We delivered the same set of questionnaires before and after the workshops to every participant in the C and F groups. As explained in detail in the next section, the questionnaires consisted of two sections of multiple-choice questions on simple monetary alternatives, all of which had no context-dependence with the workshops. In this way, we did not expect that conducting the questionnaires before the workshops would interfere with the main workshop discussions to follow. We did not reveal our research interests to the participants until the very end of all the workshops, in order to minimize the risk of data distortion.
The first part of the questionnaire was used to elicit the SVO (Social Value Orientation) index commonly used in the field of social psychology (see, for example, Van Lange and Kuhlman [25]) and thus identify individual social inclinations. We classified the participants into three SVO types: ‘pro-social’, those who value social welfare more than self-welfare; ‘pro-self’, those who ensure their self-welfare before social welfare; and ‘the other’. We did not provide these classifications to our participants. The second part contained multiple binary choices asking each participant to choose an amount of money today that would be equivalent in value to a given amount of money one year later. This equivalent amount of money today should reflect individual time preferences. If the amount is low, an individual is impatient and myopic. In addition to the above standard time preference questionnaire, Q1, we constructed Q2, which is a variant of Q1 created by replacing Q1’s intertemporal choices of individual monetary outcomes with intertemporal choices that incorporate not only own monetary outcomes but also the other person’s monetary outcomes. Q1 calls for purely individual decisions, while Q2 requires decisions for a pair. We thus obtained two kinds of time preference data per person.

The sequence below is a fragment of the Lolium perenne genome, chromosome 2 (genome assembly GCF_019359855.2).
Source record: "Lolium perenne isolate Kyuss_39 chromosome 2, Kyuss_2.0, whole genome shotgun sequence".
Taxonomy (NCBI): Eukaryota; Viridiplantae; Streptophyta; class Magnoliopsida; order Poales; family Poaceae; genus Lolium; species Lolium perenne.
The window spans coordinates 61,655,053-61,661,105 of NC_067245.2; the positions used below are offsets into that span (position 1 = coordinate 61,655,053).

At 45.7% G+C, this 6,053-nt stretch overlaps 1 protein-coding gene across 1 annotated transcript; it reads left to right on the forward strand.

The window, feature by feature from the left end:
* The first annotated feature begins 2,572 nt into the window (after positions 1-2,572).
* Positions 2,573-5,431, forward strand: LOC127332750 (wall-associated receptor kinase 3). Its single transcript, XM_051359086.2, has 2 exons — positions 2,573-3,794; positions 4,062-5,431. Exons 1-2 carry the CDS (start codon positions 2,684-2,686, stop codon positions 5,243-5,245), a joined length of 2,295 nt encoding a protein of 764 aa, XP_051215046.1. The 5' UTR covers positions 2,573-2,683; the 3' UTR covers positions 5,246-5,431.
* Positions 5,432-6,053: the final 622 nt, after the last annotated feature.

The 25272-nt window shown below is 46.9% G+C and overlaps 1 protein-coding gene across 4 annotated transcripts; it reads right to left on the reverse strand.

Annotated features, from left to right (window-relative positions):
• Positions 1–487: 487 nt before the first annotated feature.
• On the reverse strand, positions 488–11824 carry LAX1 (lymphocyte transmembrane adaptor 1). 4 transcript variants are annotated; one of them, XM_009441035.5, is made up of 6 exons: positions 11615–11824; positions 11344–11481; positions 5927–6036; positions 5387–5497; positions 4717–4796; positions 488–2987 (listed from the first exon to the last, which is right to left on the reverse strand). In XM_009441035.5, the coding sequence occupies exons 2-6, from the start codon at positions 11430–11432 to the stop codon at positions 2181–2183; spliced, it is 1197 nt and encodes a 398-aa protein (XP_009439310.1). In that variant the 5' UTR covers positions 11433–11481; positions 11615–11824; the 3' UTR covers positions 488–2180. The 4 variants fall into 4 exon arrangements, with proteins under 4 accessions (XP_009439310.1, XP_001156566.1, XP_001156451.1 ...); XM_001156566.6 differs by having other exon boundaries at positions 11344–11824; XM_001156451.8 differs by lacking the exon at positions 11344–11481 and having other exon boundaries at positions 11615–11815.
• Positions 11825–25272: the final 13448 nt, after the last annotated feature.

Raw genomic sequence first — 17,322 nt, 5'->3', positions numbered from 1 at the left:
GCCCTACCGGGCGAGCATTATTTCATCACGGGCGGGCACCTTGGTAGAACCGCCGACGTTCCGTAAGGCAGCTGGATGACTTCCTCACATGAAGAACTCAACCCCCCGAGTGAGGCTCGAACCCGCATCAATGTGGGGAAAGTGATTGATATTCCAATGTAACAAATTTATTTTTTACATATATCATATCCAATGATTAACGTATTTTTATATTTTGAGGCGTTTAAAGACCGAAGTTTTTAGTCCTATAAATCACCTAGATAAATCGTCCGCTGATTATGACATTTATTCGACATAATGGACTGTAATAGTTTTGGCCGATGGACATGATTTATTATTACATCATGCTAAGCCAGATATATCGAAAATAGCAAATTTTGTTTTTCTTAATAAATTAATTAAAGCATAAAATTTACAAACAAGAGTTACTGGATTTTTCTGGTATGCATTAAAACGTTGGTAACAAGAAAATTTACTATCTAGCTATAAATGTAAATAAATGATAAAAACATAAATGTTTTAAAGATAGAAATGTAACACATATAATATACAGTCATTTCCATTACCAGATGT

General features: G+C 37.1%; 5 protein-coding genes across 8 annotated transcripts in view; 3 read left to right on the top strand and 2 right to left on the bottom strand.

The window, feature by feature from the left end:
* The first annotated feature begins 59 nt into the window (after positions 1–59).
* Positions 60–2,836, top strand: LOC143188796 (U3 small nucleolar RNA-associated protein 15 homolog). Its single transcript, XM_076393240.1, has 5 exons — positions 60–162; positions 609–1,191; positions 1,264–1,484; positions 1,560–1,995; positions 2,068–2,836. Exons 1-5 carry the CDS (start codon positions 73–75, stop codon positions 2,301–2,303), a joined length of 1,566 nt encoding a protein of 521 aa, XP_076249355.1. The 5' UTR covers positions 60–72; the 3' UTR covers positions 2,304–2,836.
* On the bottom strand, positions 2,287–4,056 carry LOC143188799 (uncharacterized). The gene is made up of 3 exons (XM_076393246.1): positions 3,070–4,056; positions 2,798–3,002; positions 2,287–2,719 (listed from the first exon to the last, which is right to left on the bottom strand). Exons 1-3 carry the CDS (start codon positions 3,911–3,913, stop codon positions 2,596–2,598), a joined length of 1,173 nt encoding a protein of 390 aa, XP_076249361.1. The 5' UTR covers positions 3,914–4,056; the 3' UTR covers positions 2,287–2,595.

In conjunction with the SVO classification, we compared the time preference data before and after the workshops and between the C and F groups in order to see if FD has any impact on time perspectives. Research on how time preference correlates with psychological personality traits such as the ‘Big Five’ has begun to develop in recent years (see Cohen et al. (2020) [26] for a survey). However, to our best knowledge, no other studies have examined time preference with SVO except for Hernuryadin et al. (2019) [27], who investigated the group-level time preferences in relation to the SVO type configuration within a group, and found mixed results.